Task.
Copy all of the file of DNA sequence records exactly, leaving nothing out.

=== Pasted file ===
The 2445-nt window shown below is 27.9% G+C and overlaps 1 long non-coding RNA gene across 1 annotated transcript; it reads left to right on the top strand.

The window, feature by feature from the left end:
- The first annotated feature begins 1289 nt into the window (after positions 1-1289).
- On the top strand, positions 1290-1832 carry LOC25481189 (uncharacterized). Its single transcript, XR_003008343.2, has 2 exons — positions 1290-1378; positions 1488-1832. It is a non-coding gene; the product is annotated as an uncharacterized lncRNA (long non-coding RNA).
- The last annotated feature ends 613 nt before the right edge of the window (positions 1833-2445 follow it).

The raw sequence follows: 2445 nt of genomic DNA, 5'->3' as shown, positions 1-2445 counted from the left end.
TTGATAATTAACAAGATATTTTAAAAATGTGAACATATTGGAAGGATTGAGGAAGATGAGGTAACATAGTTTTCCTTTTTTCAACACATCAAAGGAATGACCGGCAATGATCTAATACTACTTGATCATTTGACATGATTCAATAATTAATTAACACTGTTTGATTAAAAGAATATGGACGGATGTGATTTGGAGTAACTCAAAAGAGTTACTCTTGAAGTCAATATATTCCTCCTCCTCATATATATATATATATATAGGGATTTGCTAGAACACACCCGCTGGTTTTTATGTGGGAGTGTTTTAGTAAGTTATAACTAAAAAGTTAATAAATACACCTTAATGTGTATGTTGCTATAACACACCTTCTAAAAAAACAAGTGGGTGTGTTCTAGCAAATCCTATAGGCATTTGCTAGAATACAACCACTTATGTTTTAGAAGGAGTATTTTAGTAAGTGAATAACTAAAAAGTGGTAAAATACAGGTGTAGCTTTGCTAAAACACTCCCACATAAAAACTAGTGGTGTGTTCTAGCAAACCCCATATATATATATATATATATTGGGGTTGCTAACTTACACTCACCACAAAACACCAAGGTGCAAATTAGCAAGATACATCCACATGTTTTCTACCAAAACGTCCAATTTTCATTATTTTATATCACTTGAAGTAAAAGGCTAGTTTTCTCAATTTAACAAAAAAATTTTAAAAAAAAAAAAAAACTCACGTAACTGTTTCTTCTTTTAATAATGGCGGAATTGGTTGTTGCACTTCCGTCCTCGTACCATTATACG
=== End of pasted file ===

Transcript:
The 2445-nt window shown below is 27.9% G+C and overlaps 1 long non-coding RNA gene across 1 annotated transcript; it reads left to right on the top strand.

The window, feature by feature from the left end:
- The first annotated feature begins 1289 nt into the window (after positions 1-1289).
- On the top strand, positions 1290-1832 carry LOC25481189 (uncharacterized). Its single transcript, XR_003008343.2, has 2 exons — positions 1290-1378; positions 1488-1832. It is a non-coding gene; the product is annotated as an uncharacterized lncRNA (long non-coding RNA).
- The last annotated feature ends 613 nt before the right edge of the window (positions 1833-2445 follow it).

The raw sequence follows: 2445 nt of genomic DNA, 5'->3' as shown, positions 1-2445 counted from the left end.
TTGATAATTAACAAGATATTTTAAAAATGTGAACATATTGGAAGGATTGAGGAAGATGAGGTAACATAGTTTTCCTTTTTTCAACACATCAAAGGAATGACCGGCAATGATCTAATACTACTTGATCATTTGACATGATTCAATAATTAATTAACACTGTTTGATTAAAAGAATATGGACGGATGTGATTTGGAGTAACTCAAAAGAGTTACTCTTGAAGTCAATATATTCCTCCTCCTCATATATATATATATATATAGGGATTTGCTAGAACACACCCGCTGGTTTTTATGTGGGAGTGTTTTAGTAAGTTATAACTAAAAAGTTAATAAATACACCTTAATGTGTATGTTGCTATAACACACCTTCTAAAAAAACAAGTGGGTGTGTTCTAGCAAATCCTATAGGCATTTGCTAGAATACAACCACTTATGTTTTAGAAGGAGTATTTTAGTAAGTGAATAACTAAAAAGTGGTAAAATACAGGTGTAGCTTTGCTAAAACACTCCCACATAAAAACTAGTGGTGTGTTCTAGCAAACCCCATATATATATATATATATATTGGGGTTGCTAACTTACACTCACCACAAAACACCAAGGTGCAAATTAGCAAGATACATCCACATGTTTTCTACCAAAACGTCCAATTTTCATTATTTTATATCACTTGAAGTAAAAGGCTAGTTTTCTCAATTTAACAAAAAAATTTTAAAAAAAAAAAAAAACTCACGTAACTGTTTCTTCTTTTAATAATGGCGGAATTGGTTGTTGCACTTCCGTCCTCGTACCATTATACG